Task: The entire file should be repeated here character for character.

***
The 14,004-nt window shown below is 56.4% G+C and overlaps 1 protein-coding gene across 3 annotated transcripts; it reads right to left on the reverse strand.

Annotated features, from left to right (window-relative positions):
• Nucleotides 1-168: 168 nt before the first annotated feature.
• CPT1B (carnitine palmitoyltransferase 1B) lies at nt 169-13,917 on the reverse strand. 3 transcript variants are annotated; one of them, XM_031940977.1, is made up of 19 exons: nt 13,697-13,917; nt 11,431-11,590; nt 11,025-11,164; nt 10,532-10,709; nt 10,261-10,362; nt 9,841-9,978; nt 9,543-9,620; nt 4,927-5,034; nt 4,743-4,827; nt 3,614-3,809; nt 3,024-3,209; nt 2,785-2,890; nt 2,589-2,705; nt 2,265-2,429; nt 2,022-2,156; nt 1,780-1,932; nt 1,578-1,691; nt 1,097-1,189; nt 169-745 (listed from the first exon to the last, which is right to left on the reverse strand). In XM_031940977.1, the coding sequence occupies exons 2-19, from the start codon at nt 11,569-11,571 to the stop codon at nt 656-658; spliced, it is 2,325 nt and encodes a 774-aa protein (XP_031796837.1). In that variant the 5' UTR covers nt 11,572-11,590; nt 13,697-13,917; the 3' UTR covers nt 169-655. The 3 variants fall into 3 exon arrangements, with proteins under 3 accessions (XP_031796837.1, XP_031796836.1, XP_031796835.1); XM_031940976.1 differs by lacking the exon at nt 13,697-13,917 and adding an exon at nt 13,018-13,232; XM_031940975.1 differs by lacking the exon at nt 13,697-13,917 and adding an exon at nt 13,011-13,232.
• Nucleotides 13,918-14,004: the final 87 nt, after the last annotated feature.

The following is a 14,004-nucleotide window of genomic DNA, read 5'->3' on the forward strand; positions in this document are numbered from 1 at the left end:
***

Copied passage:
The 14,004-nt window shown below is 56.4% G+C and overlaps 1 protein-coding gene across 3 annotated transcripts; it reads right to left on the reverse strand.

Annotated features, from left to right (window-relative positions):
• Nucleotides 1-168: 168 nt before the first annotated feature.
• CPT1B (carnitine palmitoyltransferase 1B) lies at nt 169-13,917 on the reverse strand. 3 transcript variants are annotated; one of them, XM_031940977.1, is made up of 19 exons: nt 13,697-13,917; nt 11,431-11,590; nt 11,025-11,164; nt 10,532-10,709; nt 10,261-10,362; nt 9,841-9,978; nt 9,543-9,620; nt 4,927-5,034; nt 4,743-4,827; nt 3,614-3,809; nt 3,024-3,209; nt 2,785-2,890; nt 2,589-2,705; nt 2,265-2,429; nt 2,022-2,156; nt 1,780-1,932; nt 1,578-1,691; nt 1,097-1,189; nt 169-745 (listed from the first exon to the last, which is right to left on the reverse strand). In XM_031940977.1, the coding sequence occupies exons 2-19, from the start codon at nt 11,569-11,571 to the stop codon at nt 656-658; spliced, it is 2,325 nt and encodes a 774-aa protein (XP_031796837.1). In that variant the 5' UTR covers nt 11,572-11,590; nt 13,697-13,917; the 3' UTR covers nt 169-655. The 3 variants fall into 3 exon arrangements, with proteins under 3 accessions (XP_031796837.1, XP_031796836.1, XP_031796835.1); XM_031940976.1 differs by lacking the exon at nt 13,697-13,917 and adding an exon at nt 13,018-13,232; XM_031940975.1 differs by lacking the exon at nt 13,697-13,917 and adding an exon at nt 13,011-13,232.
• Nucleotides 13,918-14,004: the final 87 nt, after the last annotated feature.

The following is a 14,004-nucleotide window of genomic DNA, read 5'->3' on the forward strand; positions in this document are numbered from 1 at the left end: